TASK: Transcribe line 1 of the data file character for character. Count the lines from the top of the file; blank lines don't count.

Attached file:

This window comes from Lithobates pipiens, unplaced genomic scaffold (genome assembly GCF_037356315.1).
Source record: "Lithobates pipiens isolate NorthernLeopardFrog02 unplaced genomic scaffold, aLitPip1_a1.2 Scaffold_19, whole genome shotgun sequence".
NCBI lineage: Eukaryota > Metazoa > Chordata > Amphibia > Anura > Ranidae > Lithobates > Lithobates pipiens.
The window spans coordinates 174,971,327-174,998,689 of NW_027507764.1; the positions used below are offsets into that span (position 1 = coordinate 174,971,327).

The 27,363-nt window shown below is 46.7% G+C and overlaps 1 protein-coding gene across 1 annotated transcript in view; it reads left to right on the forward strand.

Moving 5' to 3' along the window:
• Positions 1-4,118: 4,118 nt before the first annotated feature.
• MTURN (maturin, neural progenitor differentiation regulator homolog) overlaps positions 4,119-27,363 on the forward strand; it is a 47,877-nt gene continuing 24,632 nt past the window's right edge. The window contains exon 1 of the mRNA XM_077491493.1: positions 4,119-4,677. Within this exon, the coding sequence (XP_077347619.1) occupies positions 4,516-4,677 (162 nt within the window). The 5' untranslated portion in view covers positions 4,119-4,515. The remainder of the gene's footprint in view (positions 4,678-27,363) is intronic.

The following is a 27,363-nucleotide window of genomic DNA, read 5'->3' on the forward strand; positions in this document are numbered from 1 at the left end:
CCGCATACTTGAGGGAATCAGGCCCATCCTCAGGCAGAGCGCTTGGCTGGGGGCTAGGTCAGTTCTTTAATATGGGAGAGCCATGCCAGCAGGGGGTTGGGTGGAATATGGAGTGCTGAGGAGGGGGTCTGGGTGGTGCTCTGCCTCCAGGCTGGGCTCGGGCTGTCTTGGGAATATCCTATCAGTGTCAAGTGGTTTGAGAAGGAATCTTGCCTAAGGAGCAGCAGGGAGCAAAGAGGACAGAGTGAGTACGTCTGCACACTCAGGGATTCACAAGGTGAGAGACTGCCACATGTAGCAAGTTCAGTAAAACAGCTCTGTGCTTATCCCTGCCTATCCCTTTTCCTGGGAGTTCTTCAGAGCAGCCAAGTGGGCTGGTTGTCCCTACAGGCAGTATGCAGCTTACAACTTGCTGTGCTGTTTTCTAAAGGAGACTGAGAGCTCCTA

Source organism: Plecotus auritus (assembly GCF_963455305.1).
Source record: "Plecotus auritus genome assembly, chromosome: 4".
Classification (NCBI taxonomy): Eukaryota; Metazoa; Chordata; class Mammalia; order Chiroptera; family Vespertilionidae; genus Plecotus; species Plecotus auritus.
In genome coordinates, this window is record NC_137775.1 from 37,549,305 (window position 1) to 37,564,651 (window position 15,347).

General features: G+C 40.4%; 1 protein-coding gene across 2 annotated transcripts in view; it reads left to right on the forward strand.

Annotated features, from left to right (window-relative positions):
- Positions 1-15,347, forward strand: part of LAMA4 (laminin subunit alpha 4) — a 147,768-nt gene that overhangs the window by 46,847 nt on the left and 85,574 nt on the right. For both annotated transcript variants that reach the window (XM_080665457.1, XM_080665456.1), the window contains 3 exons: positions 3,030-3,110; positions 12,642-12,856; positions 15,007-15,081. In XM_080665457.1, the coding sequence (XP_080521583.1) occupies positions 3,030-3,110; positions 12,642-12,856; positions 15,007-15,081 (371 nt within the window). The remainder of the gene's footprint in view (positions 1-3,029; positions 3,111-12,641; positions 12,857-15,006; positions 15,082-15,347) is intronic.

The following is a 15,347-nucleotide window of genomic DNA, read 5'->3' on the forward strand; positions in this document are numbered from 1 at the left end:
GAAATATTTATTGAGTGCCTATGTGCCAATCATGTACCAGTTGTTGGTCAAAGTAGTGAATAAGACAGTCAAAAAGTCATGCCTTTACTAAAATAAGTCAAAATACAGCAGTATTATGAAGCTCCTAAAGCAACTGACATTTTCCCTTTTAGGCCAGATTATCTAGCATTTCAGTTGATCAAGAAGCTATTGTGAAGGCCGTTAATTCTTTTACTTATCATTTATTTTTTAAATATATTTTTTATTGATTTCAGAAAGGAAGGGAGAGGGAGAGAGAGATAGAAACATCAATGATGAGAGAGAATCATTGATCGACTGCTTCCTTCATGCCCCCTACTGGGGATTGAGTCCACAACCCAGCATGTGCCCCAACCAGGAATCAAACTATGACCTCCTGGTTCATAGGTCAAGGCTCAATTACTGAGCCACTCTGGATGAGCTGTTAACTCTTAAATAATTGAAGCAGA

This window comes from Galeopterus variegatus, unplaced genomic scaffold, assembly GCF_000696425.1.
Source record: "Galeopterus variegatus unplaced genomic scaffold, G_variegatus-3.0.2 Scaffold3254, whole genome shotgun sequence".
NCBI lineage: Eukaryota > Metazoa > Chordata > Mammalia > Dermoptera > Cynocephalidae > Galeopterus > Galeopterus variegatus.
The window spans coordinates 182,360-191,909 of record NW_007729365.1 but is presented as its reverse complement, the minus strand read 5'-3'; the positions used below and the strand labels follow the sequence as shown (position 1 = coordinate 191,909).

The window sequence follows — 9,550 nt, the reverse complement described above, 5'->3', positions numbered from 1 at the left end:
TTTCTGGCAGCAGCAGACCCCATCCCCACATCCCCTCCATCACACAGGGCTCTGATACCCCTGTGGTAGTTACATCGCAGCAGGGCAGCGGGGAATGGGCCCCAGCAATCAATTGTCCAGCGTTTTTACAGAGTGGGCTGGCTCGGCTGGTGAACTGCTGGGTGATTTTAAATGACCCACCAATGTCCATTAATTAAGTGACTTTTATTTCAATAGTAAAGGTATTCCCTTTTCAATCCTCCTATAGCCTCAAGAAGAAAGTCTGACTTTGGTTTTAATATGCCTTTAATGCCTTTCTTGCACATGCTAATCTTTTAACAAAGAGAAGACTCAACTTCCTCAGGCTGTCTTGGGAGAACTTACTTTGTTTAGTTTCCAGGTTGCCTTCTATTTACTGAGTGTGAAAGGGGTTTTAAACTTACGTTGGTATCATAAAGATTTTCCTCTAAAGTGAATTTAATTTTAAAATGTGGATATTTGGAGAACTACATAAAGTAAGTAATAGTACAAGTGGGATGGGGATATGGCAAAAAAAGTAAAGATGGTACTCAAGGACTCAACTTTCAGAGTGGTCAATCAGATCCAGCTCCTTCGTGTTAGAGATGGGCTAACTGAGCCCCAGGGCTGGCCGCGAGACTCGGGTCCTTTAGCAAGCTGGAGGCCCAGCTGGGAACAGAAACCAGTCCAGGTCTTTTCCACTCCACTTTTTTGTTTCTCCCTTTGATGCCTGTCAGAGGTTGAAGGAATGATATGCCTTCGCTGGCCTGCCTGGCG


This window comes from Lithobates pipiens, unplaced genomic scaffold (genome assembly GCF_037356315.1).